Who do information technology trainers turn to for resource and support services? Other IT trainers, of course. And an increasing number of IT folks are finding their colleagues among the rank and file members of the International Association of Information Technology Trainers (ITrain).
About the association
ITrain is a nonprofit international association of about 4,400 IT professionals in 149 countries. According to Dave Murphy, ITrain membership director, the organization provides newsletters, training conferences, a job bank, and professional development help to members.
“We help our members through our ‘Train the Trainer’ seminars, through networking among the members, and through helping with member and non-member job placement, which includes helping employers find trainers or helping trainers find work,” Murphy said.
Murphy said four members presently serve on ITrain’s regular staff, but the organization plans to add at least one more member this year.
ITrain will conduct a seminar titled “Train the Trainer Boot Camp” June 14, 2000, for novices and an advanced, two-day course titled “Train the Trainers” June 15-16, 2000, in Columbia, MD. The seminars are open to all teachers, instructors, and trainers regardless of discipline. Both events are prerequisites for all ITrain members seeking professional technical trainer (PTT) certification. For more information, check out the ITrain Web site .
Murphy said the basic seminar deals with the foundations of IT training and covers such topics as asking effective questions, developing training materials, and preparing the presentation room or training lab.
The advanced course, which is geared toward IT trainers with one year or more of experience, focuses on issues such as how to handle disruptive and problem students, and how to manage over- or under-qualified students.
“What I want to leave with the students who complete the two-day seminar is an understanding or an appreciation for their strengths and their weaknesses and how, when our participants force us to teach from our weaknesses, to maintain control and not lose it under pressure,” Murphy said.
Benefits of membership
There are three levels of membership. If you subscribe to ITinfo, one of the organization’s publications, you receive a limited, free membership as an associate member of ITrain.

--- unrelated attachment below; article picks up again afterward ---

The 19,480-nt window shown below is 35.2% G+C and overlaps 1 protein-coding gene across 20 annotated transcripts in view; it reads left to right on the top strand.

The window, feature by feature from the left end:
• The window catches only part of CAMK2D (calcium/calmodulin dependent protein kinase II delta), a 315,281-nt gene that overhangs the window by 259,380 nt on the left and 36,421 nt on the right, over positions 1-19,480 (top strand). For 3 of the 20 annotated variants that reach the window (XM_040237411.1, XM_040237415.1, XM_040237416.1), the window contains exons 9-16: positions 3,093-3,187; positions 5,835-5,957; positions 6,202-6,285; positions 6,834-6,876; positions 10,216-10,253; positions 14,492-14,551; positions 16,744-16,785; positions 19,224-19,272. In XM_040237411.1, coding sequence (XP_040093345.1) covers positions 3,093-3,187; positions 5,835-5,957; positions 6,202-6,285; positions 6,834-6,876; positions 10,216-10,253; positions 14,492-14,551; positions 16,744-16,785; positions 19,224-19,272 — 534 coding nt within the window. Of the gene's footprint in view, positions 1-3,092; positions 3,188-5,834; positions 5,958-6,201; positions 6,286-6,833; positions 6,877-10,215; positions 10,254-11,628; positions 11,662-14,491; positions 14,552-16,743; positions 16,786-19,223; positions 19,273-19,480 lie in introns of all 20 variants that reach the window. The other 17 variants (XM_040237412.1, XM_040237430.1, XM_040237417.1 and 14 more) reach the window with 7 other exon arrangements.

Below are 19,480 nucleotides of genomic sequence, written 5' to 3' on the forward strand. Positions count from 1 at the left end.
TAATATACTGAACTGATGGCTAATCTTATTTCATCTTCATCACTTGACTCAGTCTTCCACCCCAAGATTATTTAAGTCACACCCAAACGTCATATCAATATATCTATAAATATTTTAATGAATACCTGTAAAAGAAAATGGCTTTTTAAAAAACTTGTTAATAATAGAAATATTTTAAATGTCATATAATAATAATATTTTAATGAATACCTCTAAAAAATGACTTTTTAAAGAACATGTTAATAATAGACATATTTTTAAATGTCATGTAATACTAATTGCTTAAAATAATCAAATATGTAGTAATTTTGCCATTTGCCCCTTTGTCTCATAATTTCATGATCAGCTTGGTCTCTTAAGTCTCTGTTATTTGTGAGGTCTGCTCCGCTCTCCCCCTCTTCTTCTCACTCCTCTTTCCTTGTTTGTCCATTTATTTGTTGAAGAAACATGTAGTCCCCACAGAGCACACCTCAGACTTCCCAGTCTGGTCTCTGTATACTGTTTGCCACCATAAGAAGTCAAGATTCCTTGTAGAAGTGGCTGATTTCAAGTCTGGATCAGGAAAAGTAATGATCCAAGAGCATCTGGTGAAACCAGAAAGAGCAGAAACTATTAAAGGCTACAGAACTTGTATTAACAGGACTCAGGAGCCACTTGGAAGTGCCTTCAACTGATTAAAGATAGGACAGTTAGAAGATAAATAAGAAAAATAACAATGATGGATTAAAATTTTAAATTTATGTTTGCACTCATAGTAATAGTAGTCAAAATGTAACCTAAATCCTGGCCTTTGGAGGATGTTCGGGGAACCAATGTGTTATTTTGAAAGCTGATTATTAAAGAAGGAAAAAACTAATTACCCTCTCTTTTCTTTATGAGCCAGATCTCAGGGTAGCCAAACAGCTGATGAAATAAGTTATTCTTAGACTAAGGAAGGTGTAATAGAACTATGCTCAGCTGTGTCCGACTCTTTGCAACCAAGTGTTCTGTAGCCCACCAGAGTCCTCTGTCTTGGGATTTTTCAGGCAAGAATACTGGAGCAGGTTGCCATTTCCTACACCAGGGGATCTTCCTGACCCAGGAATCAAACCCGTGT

Individual membership dues are $149 per year. Organization membership dues are $499 per year. An organization membership allows all employees of the member organization to share the benefits of the association.
Vendor memberships are available, as well, for $999.
A quick scan of the membership list on ITrain's Web site shows that, at this time, most people have taken advantage of the free associate membership offer.
- Discounts on training materials
- 15 percent discount on the registration fee of ITrain-sponsored seminars
- Training tips
- Course outlines
- Vendor information
- Professional education seminars
ITrain also has desktop software training guides that it developed. To review samples of these guides, follow this link to "Honesty Downloads.”
IT news you can use
ITrain produces two newsletters, ITinfo and ResponsibleTraining. The ITinfo newsletter is an e-zine and covers:
- Tips & Tricks
- Web site Design
Recent article topics include “64-Bit PC Linux & Mainframe Linux,” “Novell: Instant Messaging for Suits,” and “Microsoft Office 2000 Requires Security Update.”
Responsible Training is published in fax and print editions, and is sent to full members. A recent issue included information on training materials offered by ITrain and recent viruses. Older editions of both publications are available on the ITrain Web site.
ITrain’s certification program started in April 2000, and offers three certification tracks for:
- Individual trainers
- Organizations and their training staff
- Materials and learning guides
Membership in ITrain is required for all certifications. As part of the certification process, individual trainers have to submit a videotape of their work, references from 10 students, and evaluations from 10 classes. The organization’s certification evaluates the management of training procedures and the skills of the individual trainers of the training center.
Authors and publishers of training guides and instructional materials may submit their products for independent review and certification.
Murphy said that to date, two people have completed the certification program, and a third person that recently enrolled is expected to finish soon.
Click here to find out more about ITrain’s certification process.
ITrain, you train, we all train
Suleiman Adem, training manager of Top Tek Computing in London, Ontario, said he joined ITrain to help him continue his computer training education. He said he is currently A+ and MCSE qualified.
“I found ITrain on the Internet, while looking for a way to get more information on computer training,” said Suleiman, an ITrain associate member.
Renee Atkinson, an ITrain associate member of Austin, TX, said she likes ITinfo, which she receives via e-mail.
“I like it because I get a concise digest of things that are happening in the IT world quickly, and I don’t have to read a lot of garbage,” Atkinson said.
Atkinson, a training specialist for the Texas Department of Mental Health and Mental Retardation, said the ITinfo articles are consistently well-written and developed.
“Dave is so thorough in his reporting and is always on top of things, so I know that it’s accurate, I know that it’s been researched, and I know that it’s the happening thing,” Atkinson said.
Are you a member of ITrain? If so, do you recommend it to other IT professionals? Is there another professional organization that you’ve joined? Let us know what you think by sending us a note.